VAT compliance guidelines for businesses

 VAT compliance is a confusing area for many business owners. Be aware of duties and obligations to adhere to HMRC rulesRegistering for VAT and ensuring VAT compliance is an area of confusion for many business owners. From knowing when and how to register, to managing the duties around it, VAT can be a confusing subject. However, not knowing the obligations or not meeting them could land you in hot water with HMRC, so it’s important to be in-the-know.

When to register for VAT

The VAT threshold is £83,000, and this applies to turnover (taxable supplies, which applies to goods or services liable for VAT), not just profit. It is obligatory to register for VAT if you are going to hit or exceed this threshold, but businesses can also register voluntarily if they wish to. Some businesses may choose to register so they can reclaim the VAT on goods and services they use, or may simply do it to give their business a higher status.

VAT compliance when invoicing

As a VAT registered business, you will be required to include a variety of details on all invoices. There must be a date, unique invoice number, name and address of the business – as well as that of the customer you are invoicing. You must also include a description of the goods or services being charged for and the amount, including amount of VAT applied and total amount payable.

Cons of being VAT registered

For those considering VAT registration but who have not yet hit the threshold, it is important to consider the duties involved. There will be added costs, if the amount of VAT charged exceeds the amount of VAT on goods or services bought, so the difference needs to be paid to HMRC. Whilst the VAT will have been charged to the customer, so technically the business is simply a collector of VAT on behalf of HMRC, it can sometimes present cash flow problems for businesses. Higher charges for goods and services as a result of being VAT registered can also affect the competitiveness of the business.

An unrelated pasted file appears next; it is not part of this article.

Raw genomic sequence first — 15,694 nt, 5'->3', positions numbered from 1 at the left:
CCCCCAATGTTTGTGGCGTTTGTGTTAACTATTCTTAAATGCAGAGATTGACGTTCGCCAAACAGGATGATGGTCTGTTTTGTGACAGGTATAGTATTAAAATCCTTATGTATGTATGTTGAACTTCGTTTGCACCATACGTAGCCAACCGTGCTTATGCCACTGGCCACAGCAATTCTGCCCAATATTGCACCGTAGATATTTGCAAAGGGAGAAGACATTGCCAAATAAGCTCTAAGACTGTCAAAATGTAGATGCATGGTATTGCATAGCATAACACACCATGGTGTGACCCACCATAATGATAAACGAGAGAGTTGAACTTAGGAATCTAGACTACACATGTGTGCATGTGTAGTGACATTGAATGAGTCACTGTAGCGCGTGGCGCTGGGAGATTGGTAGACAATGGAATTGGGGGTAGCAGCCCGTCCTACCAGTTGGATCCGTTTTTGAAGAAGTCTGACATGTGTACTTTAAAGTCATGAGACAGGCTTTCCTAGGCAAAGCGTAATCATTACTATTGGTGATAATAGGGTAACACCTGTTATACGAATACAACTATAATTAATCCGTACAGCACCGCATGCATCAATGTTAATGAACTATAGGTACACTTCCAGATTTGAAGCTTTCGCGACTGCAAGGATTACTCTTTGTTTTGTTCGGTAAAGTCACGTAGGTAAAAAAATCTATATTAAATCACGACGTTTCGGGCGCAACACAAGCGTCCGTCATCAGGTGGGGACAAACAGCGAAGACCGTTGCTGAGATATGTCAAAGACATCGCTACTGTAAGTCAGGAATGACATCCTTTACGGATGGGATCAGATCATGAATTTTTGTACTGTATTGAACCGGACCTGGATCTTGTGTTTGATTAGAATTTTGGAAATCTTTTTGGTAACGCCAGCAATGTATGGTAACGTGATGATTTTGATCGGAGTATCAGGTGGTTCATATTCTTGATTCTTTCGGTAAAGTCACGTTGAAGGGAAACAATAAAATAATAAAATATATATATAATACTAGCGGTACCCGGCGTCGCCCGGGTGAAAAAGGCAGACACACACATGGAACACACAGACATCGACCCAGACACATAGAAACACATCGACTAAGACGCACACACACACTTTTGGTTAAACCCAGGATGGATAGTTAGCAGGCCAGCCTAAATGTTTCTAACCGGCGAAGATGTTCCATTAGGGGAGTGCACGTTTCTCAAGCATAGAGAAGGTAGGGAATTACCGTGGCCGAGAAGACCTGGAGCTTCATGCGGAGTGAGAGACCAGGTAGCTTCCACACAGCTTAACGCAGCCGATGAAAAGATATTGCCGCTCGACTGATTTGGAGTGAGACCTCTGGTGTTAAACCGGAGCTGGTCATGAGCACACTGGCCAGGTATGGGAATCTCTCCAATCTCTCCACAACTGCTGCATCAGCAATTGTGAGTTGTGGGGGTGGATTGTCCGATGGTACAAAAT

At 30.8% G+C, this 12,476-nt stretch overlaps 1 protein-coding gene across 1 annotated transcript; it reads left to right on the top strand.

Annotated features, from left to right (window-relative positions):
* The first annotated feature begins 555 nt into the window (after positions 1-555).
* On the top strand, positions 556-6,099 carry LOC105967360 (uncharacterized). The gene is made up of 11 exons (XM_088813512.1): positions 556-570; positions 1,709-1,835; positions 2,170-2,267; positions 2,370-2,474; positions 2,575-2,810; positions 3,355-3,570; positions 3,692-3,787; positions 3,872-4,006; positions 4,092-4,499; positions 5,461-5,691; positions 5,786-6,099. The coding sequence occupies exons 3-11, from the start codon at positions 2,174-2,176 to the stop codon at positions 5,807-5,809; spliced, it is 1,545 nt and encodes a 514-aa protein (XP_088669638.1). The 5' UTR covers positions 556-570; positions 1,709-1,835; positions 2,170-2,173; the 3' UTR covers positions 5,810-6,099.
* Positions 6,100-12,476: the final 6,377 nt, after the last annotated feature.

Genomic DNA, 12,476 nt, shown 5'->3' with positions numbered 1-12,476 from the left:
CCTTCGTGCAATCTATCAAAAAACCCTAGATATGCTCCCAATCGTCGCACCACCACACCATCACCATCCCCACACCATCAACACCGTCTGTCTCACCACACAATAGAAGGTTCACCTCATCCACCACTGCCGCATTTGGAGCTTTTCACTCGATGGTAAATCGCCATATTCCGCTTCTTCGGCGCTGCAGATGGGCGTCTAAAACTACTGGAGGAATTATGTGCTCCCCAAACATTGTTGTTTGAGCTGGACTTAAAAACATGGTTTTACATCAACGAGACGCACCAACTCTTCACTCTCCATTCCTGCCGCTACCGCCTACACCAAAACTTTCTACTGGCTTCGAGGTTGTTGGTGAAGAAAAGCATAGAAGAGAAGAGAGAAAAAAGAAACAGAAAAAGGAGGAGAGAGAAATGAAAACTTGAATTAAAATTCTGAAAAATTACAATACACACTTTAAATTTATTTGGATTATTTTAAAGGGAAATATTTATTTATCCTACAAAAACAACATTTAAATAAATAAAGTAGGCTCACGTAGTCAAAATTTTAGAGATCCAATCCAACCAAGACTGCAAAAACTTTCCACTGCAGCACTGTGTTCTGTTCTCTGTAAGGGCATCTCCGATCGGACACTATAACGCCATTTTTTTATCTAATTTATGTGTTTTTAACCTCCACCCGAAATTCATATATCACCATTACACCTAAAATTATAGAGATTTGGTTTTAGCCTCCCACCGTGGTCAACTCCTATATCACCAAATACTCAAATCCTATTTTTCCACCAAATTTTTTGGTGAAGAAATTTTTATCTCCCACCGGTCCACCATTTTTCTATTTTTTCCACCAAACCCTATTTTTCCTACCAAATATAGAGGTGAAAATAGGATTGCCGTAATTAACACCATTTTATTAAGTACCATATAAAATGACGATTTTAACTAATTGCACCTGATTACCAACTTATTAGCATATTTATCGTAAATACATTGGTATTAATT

There is also the paperwork to consider. VAT accounting will have to be factored into the existing accounting process, and a quarterly VAT return must be filed to HMRC. It may be worth considering accountancy software packages to help with this. Xero, which Adams Moore offers, is a cloud-based book keeping system that makes light work of a variety of business accounting functions such as invoicing and expenses filing. This can be a real help when it comes to logging and filing data to help with VAT returns and end of year accounts filing.

In any event, it is always advisable to seek professional help when considering VAT registration to understand the duties and obligations, and avoid potentially heavy penalties from HMRC as a result of either not registering or late filing.

Businesses considering going VAT registered, or those who are already registered and need help, advice or guidance on VAT compliance, can get in touch on 01827 54944.